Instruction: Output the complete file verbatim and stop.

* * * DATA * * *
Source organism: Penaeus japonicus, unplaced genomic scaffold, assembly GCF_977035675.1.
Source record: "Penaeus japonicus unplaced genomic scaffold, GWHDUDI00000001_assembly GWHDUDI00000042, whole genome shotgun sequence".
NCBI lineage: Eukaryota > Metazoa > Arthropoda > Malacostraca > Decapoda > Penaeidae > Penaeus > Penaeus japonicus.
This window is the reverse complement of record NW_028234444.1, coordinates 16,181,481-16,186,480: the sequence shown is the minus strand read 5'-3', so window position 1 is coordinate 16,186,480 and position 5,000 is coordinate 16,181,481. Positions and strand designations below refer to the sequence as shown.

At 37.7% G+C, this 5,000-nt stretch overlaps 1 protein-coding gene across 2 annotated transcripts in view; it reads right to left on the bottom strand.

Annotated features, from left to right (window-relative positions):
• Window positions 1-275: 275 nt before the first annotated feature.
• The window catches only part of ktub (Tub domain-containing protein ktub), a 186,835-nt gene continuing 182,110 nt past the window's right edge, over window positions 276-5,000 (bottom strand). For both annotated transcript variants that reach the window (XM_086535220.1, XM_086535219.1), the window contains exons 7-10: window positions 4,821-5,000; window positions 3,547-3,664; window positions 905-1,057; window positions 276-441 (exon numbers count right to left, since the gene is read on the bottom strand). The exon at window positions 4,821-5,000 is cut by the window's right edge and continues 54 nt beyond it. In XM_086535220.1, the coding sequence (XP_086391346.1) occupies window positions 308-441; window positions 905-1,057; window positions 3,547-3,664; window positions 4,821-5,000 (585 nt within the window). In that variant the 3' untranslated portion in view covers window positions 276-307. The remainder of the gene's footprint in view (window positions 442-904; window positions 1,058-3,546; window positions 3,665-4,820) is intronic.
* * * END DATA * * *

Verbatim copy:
Source organism: Penaeus japonicus, unplaced genomic scaffold, assembly GCF_977035675.1.
Source record: "Penaeus japonicus unplaced genomic scaffold, GWHDUDI00000001_assembly GWHDUDI00000042, whole genome shotgun sequence".
NCBI lineage: Eukaryota > Metazoa > Arthropoda > Malacostraca > Decapoda > Penaeidae > Penaeus > Penaeus japonicus.
This window is the reverse complement of record NW_028234444.1, coordinates 16,181,481-16,186,480: the sequence shown is the minus strand read 5'-3', so window position 1 is coordinate 16,186,480 and position 5,000 is coordinate 16,181,481. Positions and strand designations below refer to the sequence as shown.

At 37.7% G+C, this 5,000-nt stretch overlaps 1 protein-coding gene across 2 annotated transcripts in view; it reads right to left on the bottom strand.

Annotated features, from left to right (window-relative positions):
• Window positions 1-275: 275 nt before the first annotated feature.
• The window catches only part of ktub (Tub domain-containing protein ktub), a 186,835-nt gene continuing 182,110 nt past the window's right edge, over window positions 276-5,000 (bottom strand). For both annotated transcript variants that reach the window (XM_086535220.1, XM_086535219.1), the window contains exons 7-10: window positions 4,821-5,000; window positions 3,547-3,664; window positions 905-1,057; window positions 276-441 (exon numbers count right to left, since the gene is read on the bottom strand). The exon at window positions 4,821-5,000 is cut by the window's right edge and continues 54 nt beyond it. In XM_086535220.1, the coding sequence (XP_086391346.1) occupies window positions 308-441; window positions 905-1,057; window positions 3,547-3,664; window positions 4,821-5,000 (585 nt within the window). In that variant the 3' untranslated portion in view covers window positions 276-307. The remainder of the gene's footprint in view (window positions 442-904; window positions 1,058-3,546; window positions 3,665-4,820) is intronic.